Skip to main content

Hiking in Switzerland after Corona

Hiking in the mountains - berggeist007  / 

While other parts of the world are still struggling to contain the Covid-19 outbreak, Switzerland is on it's way back to normality. While the lockdown in Switzerland never has been as severe as in other countries, being forced to slow down, stay at home a lot and reduce social contacts hasn't been an easy thing for many people. 

What saved many people from lockdown cabin fever was that there was never a general prohibition for outdoor activities. As long as you stuck to the safety recommendations it was perfectly fine to go for a walk in the forest with your family, ride your bike around Lake Zurich or hike one of the thousands of hiking trails in Switzerland. Definitely a smart decision!

Hiking in Switzerland after Corona

While you could always go hiking, it wasn't always easy or even possible to get to your desired hiking spot. Public transportation was limited and ALL mountain railways (including cable cars and chairlifts) had to close operations. This made it difficult toreach the alpine regions for hiking or mountain biking. Most people opted for recreation areas closer to their homes - luckily, there are plenty of those to choose from in Switzerland!

Starting this weekend, many mountain railways will retake their operations and start into their summer season. For example, the mountain railways of Arosa-Lenzerheide will open to the public on June 6th with reduced services which means cable cars and chairlifts as well as restaurants will be open on weekends. They will be implementing the Swiss Federal regulations and recommendations in regards to Coronavirus. In addition, they call on visitors to comply with social distancing rules and appeal to the personal responsibility of the guests to wear a mask if the distance cannot be maintained

Recommendations and Rules for Hiking after Corona

First and foremost hygiene and social distancing rules must be followed at all times! 
  • This means also that you should stay home if you feel unwell or have symptoms of any kind. 
  • While hiking keep the recommended distance of 2m between hikers. This also applies for rest stops. If you can't keep the distance, wear a mask.
  • Do not shake hands with your hiking partner.
  • Do not hike in large groups. Activities in groups of more than five people are still prohibited! Best hike alone or with people from your household.
  • Instead of eating at a restaurant, bring your own lunch.
  • If you're in one of the risk groups, avoid using public transportation to get to your hiking spot.
  • Avoid alpine tours for now as they carry higher risk of accidents.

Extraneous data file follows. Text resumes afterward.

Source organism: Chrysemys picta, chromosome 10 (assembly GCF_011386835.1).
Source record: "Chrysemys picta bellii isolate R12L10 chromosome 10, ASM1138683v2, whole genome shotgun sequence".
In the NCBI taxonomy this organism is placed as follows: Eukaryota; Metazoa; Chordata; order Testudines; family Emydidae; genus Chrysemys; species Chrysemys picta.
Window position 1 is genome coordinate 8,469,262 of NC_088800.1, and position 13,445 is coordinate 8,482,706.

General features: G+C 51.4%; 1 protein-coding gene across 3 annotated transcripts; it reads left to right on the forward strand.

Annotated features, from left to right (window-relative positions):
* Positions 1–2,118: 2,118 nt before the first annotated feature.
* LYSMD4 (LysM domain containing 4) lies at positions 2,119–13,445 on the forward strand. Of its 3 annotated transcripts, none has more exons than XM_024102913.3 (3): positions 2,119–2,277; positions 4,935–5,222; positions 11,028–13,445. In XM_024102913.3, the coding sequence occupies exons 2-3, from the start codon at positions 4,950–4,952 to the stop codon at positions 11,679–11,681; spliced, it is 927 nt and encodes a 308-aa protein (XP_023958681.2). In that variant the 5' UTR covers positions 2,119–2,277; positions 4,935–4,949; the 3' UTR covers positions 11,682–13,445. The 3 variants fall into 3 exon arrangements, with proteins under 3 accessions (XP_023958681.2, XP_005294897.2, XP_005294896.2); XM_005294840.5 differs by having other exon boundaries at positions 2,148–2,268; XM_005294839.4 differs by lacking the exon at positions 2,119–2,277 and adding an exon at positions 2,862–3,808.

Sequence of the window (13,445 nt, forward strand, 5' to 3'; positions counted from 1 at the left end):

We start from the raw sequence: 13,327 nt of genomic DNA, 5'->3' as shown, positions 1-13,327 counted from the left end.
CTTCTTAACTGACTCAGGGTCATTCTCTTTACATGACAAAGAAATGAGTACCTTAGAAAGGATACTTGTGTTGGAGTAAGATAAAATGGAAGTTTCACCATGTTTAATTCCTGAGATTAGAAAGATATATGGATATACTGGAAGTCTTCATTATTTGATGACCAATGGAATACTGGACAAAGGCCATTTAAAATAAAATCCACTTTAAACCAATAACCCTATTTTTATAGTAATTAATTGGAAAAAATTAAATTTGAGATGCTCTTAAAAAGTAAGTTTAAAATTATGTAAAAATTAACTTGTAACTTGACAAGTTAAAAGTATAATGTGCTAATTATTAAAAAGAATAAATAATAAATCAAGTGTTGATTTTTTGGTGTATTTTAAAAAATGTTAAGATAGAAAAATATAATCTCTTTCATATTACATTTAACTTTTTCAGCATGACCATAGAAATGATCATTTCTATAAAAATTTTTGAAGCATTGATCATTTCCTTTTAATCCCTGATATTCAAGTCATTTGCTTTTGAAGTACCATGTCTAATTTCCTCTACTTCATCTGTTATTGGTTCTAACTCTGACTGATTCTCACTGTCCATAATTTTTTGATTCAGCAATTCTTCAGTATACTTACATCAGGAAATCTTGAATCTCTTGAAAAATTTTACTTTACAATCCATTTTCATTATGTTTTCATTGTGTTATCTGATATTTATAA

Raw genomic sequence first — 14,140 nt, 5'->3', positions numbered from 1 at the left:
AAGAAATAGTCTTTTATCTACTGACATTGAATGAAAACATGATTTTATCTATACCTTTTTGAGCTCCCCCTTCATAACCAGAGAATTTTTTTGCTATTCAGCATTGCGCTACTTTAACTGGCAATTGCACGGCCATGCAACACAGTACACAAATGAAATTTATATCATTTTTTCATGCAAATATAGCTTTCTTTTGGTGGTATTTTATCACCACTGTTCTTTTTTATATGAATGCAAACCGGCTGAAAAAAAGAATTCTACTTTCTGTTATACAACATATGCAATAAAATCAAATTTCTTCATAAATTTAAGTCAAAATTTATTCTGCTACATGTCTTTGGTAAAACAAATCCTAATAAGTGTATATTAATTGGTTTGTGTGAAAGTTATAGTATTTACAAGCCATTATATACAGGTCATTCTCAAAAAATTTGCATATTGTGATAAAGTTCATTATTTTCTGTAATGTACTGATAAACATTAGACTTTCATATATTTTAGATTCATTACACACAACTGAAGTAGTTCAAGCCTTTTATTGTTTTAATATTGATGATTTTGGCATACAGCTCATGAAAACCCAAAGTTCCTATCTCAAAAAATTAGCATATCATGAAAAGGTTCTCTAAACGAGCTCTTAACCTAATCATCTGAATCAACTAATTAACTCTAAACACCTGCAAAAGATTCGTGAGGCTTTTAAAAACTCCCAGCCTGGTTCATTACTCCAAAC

• Choose a hiking trail close to home. You can probably find one nearby on

Sources: for tips on hygiene while hiking
BAG for general hygiene rules



Popular posts from this blog

A Typical Swiss Birthday Party

My son and I recently attended a birthday party here in Cocachimba, Peru. It was the birthday of one of the kids in the village and since it's such a small place, almost everyone is invited. To be honest, I don't like going to children's birthday parties - or grown up's birthday parties - because there is usually too much noise and fuss and chaos. My husband usually takes it on himself to accompany our son to these birthdays but this time he was away so I had to step in.

If you've never been to a Peruvian birthday party, let me tell you one thing: it's loud and crowded! There is dancing and food and once in a while people are trying to say something above the deafening noise of the music. I guess, if you grew up with this it's probably normal and enjoyable but for me it was way too much noise. I could see all the children's ear go deaf in my minds eyes. Argh. Probably one of those cultural differences you'll have as a foreigner.
Memories of Birthda…

How to Spot a Swiss Person

As an expat one usually spots fellow expats right away. It's not only the language or the looks of people but rather the little peculiarities of life that seem so normal at home that give us away while abroad. Obviously, it's a cliche that all people from the same place (country, city, continent) behave in the same way and I am far from making that claim. However, growing up in a certain surrounding does rub off on people's behavior and some similarities can certainly be observed.

This is also true for Swiss people. According to the Swiss stereotype, we are a clean, punctual and strictly organized people. However, there are many exceptions like my Swiss friend who is always late or my brother whose room was a total mess while growing up. Yet, although they do not fit the description of a typical Swiss person, they still have some traits that give them away as Swiss. The same is probably true for myself - if I like it or not.
10 Signs you are dealing with a Swiss Person So,…

What I've Written about Swiss German so far

Over the last few years I've written quite a few articles about languages in Switzerland in general with a special focus on Swiss German. Thanks to Google Analytics, I know that many people visit my blog to find out more about this language and maybe even learn a few words or phrases on the way.

Hence, I decided to compile an ordered list of all language related articles of this blog. Hopefully, you'll find it helpful to learn a few new words or find out more about Swiss German.
Overview over all languages of Switzerland:Four Official Languages of Switzerland: German, French, Italian and Rumantsch are the official languages of Switzerland. Different Swiss German Dialects: What are the dialects of German spoken in Switzerland? Great overview with examples for several dialects.Swiss German 101: Short introduction to Swiss German with a basic glossaryOnline Resources for Learners of Swiss German: List with free resources for learning Swiss German over the internetSwiss German Di…